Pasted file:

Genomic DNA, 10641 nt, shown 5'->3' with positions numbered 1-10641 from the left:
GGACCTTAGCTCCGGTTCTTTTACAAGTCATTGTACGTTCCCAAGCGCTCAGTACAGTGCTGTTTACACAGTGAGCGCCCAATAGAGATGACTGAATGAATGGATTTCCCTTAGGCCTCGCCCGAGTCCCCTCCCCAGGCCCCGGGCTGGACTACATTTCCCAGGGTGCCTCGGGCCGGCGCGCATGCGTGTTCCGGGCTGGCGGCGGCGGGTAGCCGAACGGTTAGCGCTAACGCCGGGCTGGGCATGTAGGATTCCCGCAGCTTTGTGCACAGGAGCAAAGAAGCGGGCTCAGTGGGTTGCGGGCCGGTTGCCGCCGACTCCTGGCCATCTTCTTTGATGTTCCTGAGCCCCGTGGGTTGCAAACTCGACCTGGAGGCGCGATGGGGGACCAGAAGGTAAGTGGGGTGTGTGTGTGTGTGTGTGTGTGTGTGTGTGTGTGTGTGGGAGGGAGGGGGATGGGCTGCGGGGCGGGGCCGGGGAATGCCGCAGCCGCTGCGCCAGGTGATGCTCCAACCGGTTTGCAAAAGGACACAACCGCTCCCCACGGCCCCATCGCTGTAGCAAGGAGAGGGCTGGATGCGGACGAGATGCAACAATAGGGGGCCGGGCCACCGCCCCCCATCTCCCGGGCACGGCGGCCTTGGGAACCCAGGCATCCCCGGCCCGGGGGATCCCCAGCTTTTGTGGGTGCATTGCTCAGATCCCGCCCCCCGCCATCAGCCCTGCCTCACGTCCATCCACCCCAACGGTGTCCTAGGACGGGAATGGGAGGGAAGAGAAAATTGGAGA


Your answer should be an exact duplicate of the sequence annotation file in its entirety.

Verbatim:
Genomic DNA, 10641 nt, shown 5'->3' with positions numbered 1-10641 from the left:
GGACCTTAGCTCCGGTTCTTTTACAAGTCATTGTACGTTCCCAAGCGCTCAGTACAGTGCTGTTTACACAGTGAGCGCCCAATAGAGATGACTGAATGAATGGATTTCCCTTAGGCCTCGCCCGAGTCCCCTCCCCAGGCCCCGGGCTGGACTACATTTCCCAGGGTGCCTCGGGCCGGCGCGCATGCGTGTTCCGGGCTGGCGGCGGCGGGTAGCCGAACGGTTAGCGCTAACGCCGGGCTGGGCATGTAGGATTCCCGCAGCTTTGTGCACAGGAGCAAAGAAGCGGGCTCAGTGGGTTGCGGGCCGGTTGCCGCCGACTCCTGGCCATCTTCTTTGATGTTCCTGAGCCCCGTGGGTTGCAAACTCGACCTGGAGGCGCGATGGGGGACCAGAAGGTAAGTGGGGTGTGTGTGTGTGTGTGTGTGTGTGTGTGTGTGTGTGTGGGAGGGAGGGGGATGGGCTGCGGGGCGGGGCCGGGGAATGCCGCAGCCGCTGCGCCAGGTGATGCTCCAACCGGTTTGCAAAAGGACACAACCGCTCCCCACGGCCCCATCGCTGTAGCAAGGAGAGGGCTGGATGCGGACGAGATGCAACAATAGGGGGCCGGGCCACCGCCCCCCATCTCCCGGGCACGGCGGCCTTGGGAACCCAGGCATCCCCGGCCCGGGGGATCCCCAGCTTTTGTGGGTGCATTGCTCAGATCCCGCCCCCCGCCATCAGCCCTGCCTCACGTCCATCCACCCCAACGGTGTCCTAGGACGGGAATGGGAGGGAAGAGAAAATTGGAGA